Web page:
Rate-regulated Activities

Date recorded:

The staff outlined the proposed project timetable for the Board. The publication of the exposure draft is currently scheduled to occur in late July 2009. The Board agreed with the project timetable.

The staff the introduced the first issue for discussion which is the measurement and expected cash flows for rate-regulated activities.

The staff detailed the cause and effect relationship between the entity's costs and its rate based revenue stream. The staff noted that the cause and effect relationship between an entity's costs and its rate based revenue stream provides evidence of the existence of an asset in accordance with the definition of an asset as set out in paragraph 49(a) of the Framework. A regulatory asset is a right to recover previously incurred costs through rates over future periods as a result of action by a regulator. Thus, the asset is the right to identifiable cash flows to be received from the customer base. The staff believes that this cause and effect relationship is important to the conclusion that a recognisable asset exists.

The staff then went on to outline issues relating to a discount rate being applied to the cash flows. The staff noted that at the Board meeting in April 2009 the Board agreed with the staff's recommendation that the risk of disallowance of incurred costs should be captured by the probability-weighted average of all possible outcomes. Consequently, this risk would not be one that is considered as part of the risk specific to the asset for which the future cash flow estimates have not been adjusted.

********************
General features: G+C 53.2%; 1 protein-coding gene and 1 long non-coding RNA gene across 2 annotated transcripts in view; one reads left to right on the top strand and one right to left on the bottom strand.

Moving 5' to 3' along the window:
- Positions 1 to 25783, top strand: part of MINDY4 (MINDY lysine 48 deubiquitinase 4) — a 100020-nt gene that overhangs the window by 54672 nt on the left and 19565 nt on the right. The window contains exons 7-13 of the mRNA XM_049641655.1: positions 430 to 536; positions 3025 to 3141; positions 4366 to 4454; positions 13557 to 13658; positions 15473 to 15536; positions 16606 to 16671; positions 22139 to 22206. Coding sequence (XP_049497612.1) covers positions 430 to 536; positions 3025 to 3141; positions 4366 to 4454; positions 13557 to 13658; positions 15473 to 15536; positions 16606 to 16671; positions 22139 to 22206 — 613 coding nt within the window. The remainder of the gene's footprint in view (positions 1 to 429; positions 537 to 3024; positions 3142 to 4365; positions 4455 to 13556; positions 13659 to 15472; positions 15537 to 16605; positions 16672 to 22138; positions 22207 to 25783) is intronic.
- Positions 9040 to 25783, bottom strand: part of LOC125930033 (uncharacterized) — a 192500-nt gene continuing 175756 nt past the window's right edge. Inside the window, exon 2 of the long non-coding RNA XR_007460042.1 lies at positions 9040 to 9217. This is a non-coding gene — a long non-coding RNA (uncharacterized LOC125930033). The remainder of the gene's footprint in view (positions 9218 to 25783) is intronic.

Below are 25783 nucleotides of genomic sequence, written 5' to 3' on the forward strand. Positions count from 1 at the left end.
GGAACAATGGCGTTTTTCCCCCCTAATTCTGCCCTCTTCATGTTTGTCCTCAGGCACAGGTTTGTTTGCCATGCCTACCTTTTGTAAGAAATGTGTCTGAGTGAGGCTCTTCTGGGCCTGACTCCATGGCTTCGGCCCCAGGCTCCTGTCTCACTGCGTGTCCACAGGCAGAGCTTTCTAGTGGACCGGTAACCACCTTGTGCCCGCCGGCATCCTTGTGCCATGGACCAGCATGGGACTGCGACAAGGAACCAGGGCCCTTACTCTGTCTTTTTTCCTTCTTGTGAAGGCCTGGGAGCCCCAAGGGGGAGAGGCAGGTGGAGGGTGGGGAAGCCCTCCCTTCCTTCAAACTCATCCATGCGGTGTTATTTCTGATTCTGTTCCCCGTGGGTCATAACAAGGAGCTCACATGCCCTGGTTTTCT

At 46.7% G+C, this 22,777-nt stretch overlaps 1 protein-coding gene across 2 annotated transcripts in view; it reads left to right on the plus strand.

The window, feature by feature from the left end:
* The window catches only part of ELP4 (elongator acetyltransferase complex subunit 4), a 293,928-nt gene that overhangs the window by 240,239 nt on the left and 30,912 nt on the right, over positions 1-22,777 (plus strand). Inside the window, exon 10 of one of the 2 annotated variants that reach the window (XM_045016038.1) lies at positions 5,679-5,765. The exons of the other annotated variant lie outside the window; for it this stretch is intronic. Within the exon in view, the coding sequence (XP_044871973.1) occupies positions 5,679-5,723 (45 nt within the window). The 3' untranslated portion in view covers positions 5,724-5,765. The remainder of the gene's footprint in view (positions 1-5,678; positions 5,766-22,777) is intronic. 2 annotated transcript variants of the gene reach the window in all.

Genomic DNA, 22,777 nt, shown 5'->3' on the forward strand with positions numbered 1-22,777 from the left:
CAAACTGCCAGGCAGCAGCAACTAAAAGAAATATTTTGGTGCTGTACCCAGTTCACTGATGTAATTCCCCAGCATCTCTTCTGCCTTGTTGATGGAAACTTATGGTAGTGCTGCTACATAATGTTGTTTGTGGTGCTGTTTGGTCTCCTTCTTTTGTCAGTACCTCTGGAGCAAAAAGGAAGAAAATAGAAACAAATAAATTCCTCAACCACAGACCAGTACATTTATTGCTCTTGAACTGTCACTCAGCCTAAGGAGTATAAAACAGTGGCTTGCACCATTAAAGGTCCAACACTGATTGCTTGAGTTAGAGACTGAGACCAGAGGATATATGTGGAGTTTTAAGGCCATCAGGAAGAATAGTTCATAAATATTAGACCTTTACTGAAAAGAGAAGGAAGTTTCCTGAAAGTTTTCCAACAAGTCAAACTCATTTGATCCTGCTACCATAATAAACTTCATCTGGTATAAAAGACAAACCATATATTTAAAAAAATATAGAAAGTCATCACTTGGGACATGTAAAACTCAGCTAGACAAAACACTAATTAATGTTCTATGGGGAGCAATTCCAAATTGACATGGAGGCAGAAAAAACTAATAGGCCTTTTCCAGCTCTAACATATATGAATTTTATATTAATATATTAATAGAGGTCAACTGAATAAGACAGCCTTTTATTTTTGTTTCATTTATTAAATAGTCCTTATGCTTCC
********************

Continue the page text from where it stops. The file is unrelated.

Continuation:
One Board member noted that he had heard scepticism from others as to how these items are assets and liabilities in keeping with the Framework. There needs to be discussion of this in the exposure draft. In particular, concerns had been noted as to what the resource was. Is it a promise by the regulator or the customer? The staff responded by saying that they though the resource was a promise from the regulator to include costs in future rates. So the resource is a right - more specifically, the believed that the resource is the expected future cash flows arising from that right.

Another Board member stated that this was similar to buying an intangible right such as a phone license where the right is to charge customers.

The Board then moved on to discuss what it was they were actually capitalising. One Board member summed up the rather confused discussion by saying that his understanding was that if something is already permitted to be capitalised under other IFRSs then they don't need to identify this separately as a rate-regulated asset. Rate-regulated assets are only relevant for amounts that are not otherwise capitalised. The staff agreed. This was further reiterated by another Board member who noted that they were only dealing with costs that are incurred that would otherwise be charged as an expense. The staff noted that this affects the timing of when these amounts are recognised through income, and amounts are expensed in a different period than would otherwise be the case.